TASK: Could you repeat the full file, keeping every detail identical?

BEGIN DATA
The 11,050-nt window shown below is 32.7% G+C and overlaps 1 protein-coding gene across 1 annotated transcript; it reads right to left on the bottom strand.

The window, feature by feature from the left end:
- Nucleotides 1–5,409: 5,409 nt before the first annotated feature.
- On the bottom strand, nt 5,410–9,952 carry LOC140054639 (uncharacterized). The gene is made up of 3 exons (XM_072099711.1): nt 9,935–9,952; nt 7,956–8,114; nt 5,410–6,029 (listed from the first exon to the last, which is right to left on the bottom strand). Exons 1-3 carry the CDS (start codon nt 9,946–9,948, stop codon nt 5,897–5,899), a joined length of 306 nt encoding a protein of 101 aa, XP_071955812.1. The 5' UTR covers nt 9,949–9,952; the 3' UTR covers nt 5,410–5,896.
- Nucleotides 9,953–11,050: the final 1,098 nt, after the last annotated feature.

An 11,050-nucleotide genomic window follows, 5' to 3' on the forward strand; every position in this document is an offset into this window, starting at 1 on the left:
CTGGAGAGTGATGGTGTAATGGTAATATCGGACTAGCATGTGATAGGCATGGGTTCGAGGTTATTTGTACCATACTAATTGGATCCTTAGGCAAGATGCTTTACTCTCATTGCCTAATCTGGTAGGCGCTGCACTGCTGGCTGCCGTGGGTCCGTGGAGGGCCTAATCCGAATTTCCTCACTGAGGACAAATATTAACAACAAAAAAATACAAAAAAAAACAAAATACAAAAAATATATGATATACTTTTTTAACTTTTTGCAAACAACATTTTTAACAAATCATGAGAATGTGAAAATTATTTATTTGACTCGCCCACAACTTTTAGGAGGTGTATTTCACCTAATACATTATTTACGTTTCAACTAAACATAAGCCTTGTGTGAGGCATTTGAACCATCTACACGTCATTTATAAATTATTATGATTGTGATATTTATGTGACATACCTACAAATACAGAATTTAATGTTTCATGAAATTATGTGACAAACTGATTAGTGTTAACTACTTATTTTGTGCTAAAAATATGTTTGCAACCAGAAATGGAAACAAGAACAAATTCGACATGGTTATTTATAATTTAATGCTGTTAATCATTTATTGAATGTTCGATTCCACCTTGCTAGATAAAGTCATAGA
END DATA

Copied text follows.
The 11,050-nt window shown below is 32.7% G+C and overlaps 1 protein-coding gene across 1 annotated transcript; it reads right to left on the bottom strand.

The window, feature by feature from the left end:
- Nucleotides 1–5,409: 5,409 nt before the first annotated feature.
- On the bottom strand, nt 5,410–9,952 carry LOC140054639 (uncharacterized). The gene is made up of 3 exons (XM_072099711.1): nt 9,935–9,952; nt 7,956–8,114; nt 5,410–6,029 (listed from the first exon to the last, which is right to left on the bottom strand). Exons 1-3 carry the CDS (start codon nt 9,946–9,948, stop codon nt 5,897–5,899), a joined length of 306 nt encoding a protein of 101 aa, XP_071955812.1. The 5' UTR covers nt 9,949–9,952; the 3' UTR covers nt 5,410–5,896.
- Nucleotides 9,953–11,050: the final 1,098 nt, after the last annotated feature.

An 11,050-nucleotide genomic window follows, 5' to 3' on the forward strand; every position in this document is an offset into this window, starting at 1 on the left:
CTGGAGAGTGATGGTGTAATGGTAATATCGGACTAGCATGTGATAGGCATGGGTTCGAGGTTATTTGTACCATACTAATTGGATCCTTAGGCAAGATGCTTTACTCTCATTGCCTAATCTGGTAGGCGCTGCACTGCTGGCTGCCGTGGGTCCGTGGAGGGCCTAATCCGAATTTCCTCACTGAGGACAAATATTAACAACAAAAAAATACAAAAAAAAACAAAATACAAAAAATATATGATATACTTTTTTAACTTTTTGCAAACAACATTTTTAACAAATCATGAGAATGTGAAAATTATTTATTTGACTCGCCCACAACTTTTAGGAGGTGTATTTCACCTAATACATTATTTACGTTTCAACTAAACATAAGCCTTGTGTGAGGCATTTGAACCATCTACACGTCATTTATAAATTATTATGATTGTGATATTTATGTGACATACCTACAAATACAGAATTTAATGTTTCATGAAATTATGTGACAAACTGATTAGTGTTAACTACTTATTTTGTGCTAAAAATATGTTTGCAACCAGAAATGGAAACAAGAACAAATTCGACATGGTTATTTATAATTTAATGCTGTTAATCATTTATTGAATGTTCGATTCCACCTTGCTAGATAAAGTCATAGA